On The Wanderlust
My little brother has finally come of a suitable age to be introduced into the great and exciting story of The Lord of the Rings, which is a thing he has been anticipating expectantly for over half of his life. My sister and I have been taking turns reading it to him on Monday nights, by candlelight and with strong tea. We are only reading one chapter every week. This is an adventure in which we shall be participating until winter comes again.
Reading these books after half a decade of change and of living, I am becoming convinced that the deep and haunting theme of wanderlust is really as much a part of them as I thought it was when I was a child. In those days I was living in a land of seas and mountains and was as deeply in love with places as with people. Now that I have relocated to the big sky country, some things are different for me. But not Tolkien.
No, he is as enthralled as he ever has been by the prospect of the wide open spaces, by the magic of woods and wilds and winding water. He is as much a prisoner to his unquenchable homesickness as I remembered.
Poor old Frodo is a captive at home, where the constricted and familiar beauty of the Shire is obvious and unsatisfactory, and where the untamed, uncharted places linger just on the borders of his maps. But oh! how much fiercer the sadness of the outside world, where he is ever homesick for what he supposes to be the things he has left behind.
It isn’t, though. It isn’t the things he has left behind that make him heartsick and unfulfilled. It’s something further still, something beyond the borders of the whole known world. Which is why the seemingly half-sad ending of The Lord of the Rings had to be just as it was. Because Tolkien was writing about more things than battles and adventures and wars and fairy-tale and myth. Overwhelmingly, he was writing a story about the horrible wanderlust inside him, inside all of us. And there was only one possible resolution to that story.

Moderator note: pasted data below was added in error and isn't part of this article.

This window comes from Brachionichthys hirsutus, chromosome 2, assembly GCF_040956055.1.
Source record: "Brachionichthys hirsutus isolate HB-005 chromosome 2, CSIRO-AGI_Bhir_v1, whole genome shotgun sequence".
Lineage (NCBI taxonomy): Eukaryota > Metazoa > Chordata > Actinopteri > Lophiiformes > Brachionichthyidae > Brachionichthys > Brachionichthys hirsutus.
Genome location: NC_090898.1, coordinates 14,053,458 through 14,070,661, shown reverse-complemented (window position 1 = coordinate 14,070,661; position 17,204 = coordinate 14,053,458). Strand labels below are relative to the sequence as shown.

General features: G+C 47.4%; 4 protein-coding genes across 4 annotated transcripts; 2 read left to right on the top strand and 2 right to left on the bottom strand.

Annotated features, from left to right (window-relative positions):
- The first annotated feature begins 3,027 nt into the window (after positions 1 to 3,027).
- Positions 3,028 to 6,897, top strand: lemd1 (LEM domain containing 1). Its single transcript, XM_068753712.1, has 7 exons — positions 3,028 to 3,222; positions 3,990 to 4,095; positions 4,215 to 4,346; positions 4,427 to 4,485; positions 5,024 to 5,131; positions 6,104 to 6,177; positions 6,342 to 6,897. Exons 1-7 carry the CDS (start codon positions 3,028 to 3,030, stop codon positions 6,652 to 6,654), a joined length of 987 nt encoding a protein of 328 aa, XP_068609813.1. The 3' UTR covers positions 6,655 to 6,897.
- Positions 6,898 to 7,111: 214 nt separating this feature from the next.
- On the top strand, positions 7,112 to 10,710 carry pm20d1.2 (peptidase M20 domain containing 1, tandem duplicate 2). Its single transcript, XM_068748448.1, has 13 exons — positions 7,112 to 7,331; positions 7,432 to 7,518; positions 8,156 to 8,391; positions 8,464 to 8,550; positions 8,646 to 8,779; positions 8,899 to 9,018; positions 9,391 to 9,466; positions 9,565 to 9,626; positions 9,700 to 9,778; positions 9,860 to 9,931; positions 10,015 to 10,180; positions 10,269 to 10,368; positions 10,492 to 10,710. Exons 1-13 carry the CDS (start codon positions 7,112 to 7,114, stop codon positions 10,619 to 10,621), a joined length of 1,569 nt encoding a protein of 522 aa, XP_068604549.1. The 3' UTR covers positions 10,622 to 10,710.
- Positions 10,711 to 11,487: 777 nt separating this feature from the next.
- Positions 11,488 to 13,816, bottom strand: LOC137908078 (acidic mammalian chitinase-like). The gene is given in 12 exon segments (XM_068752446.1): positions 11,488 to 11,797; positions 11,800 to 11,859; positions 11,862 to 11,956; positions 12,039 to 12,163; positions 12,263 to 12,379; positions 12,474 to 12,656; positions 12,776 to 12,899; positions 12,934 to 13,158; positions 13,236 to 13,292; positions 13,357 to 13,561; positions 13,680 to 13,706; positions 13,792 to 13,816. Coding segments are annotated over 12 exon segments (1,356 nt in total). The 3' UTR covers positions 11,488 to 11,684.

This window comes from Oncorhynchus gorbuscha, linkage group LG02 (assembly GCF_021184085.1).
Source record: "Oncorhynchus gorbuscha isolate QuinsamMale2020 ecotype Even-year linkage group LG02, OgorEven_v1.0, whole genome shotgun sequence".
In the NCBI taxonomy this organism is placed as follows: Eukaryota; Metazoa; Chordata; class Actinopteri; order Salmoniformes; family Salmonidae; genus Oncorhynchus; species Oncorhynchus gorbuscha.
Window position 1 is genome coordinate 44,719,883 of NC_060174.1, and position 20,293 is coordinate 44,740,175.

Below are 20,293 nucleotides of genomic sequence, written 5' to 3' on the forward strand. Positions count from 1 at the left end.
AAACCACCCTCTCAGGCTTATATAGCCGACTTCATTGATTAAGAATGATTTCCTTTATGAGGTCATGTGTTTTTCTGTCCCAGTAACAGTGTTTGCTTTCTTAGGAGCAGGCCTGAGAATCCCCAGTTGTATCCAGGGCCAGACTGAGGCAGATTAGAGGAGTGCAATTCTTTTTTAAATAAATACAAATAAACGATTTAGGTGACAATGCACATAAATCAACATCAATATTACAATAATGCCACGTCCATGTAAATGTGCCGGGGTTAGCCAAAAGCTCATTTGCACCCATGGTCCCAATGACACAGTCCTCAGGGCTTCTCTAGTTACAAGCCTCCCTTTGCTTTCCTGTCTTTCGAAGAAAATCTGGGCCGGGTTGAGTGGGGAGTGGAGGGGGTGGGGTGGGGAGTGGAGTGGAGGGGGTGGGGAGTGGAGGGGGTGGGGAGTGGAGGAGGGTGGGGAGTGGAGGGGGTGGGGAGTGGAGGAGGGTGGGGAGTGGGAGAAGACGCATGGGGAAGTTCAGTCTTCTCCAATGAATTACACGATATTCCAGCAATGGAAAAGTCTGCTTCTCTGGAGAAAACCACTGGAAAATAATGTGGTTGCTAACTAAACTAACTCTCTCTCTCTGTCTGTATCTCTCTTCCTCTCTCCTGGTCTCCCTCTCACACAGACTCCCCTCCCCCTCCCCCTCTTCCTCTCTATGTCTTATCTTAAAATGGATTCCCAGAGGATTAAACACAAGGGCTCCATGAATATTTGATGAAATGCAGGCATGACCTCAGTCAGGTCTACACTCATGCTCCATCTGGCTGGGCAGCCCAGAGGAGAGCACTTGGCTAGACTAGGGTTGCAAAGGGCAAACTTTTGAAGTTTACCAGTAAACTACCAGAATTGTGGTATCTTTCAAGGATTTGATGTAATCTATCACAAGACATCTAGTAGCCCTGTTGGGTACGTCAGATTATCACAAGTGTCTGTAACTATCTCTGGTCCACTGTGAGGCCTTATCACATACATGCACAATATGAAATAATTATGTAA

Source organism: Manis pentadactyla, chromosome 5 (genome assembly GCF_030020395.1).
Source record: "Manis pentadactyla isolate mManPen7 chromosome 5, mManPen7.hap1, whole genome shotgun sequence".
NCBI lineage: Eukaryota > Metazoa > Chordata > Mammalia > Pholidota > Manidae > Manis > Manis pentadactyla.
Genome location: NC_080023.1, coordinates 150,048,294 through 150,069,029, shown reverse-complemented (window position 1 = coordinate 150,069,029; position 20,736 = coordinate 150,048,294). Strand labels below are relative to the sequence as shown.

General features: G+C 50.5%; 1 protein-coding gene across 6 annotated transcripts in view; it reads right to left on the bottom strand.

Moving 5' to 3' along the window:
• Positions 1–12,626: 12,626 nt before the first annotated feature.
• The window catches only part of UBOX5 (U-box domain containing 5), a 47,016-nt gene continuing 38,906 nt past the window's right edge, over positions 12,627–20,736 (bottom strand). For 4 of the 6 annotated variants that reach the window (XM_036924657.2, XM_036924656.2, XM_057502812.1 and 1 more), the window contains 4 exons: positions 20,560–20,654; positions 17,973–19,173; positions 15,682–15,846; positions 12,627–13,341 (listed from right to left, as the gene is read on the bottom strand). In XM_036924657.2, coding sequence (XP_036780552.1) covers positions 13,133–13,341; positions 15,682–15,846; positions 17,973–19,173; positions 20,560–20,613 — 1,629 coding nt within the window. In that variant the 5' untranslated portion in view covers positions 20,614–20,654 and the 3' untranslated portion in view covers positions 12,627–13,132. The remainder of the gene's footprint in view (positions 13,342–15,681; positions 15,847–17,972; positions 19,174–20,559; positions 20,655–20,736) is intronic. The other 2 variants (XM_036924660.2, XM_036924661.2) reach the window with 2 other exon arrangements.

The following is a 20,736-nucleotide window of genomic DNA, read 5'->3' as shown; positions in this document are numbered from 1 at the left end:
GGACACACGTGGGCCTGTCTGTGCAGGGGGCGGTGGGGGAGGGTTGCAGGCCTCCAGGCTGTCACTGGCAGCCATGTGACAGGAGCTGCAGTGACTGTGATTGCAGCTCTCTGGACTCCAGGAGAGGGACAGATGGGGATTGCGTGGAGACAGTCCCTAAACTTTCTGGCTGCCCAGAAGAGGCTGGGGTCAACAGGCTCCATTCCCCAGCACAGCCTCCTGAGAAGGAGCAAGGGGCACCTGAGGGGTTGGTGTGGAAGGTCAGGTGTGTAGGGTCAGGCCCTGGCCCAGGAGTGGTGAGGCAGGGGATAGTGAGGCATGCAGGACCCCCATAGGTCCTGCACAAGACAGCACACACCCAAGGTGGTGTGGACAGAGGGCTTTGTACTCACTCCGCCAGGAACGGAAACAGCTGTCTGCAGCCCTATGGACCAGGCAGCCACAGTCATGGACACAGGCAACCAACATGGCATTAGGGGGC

Chesterton, it seems, understood Frodo quite well. As I mopped the kitchen floor a few nights ago, listening to a Librivox recording of the first chapter of A Short History of England, I was quite taken by this paragraph that he writes of the British people,
They are constantly colonists and emigrants; they have the name of being at home in every country. But they are in exile in their own country. They are torn between love of home and love of something else; of which the sea may be the explanation or may be only the symbol. It is also found in a nameless nursery rhyme which is the finest line in English literature and the dumb refrain of all English poems—‘Over the hills and far away.’
These lines describe Tolkien certainly; describe some part of the heart of the mythology he created for England. Ultimately, though, they describe us, don’t they? All of us tormented by this desperate yearning, all of us trapped and fettered inhabitants of the Island of the World?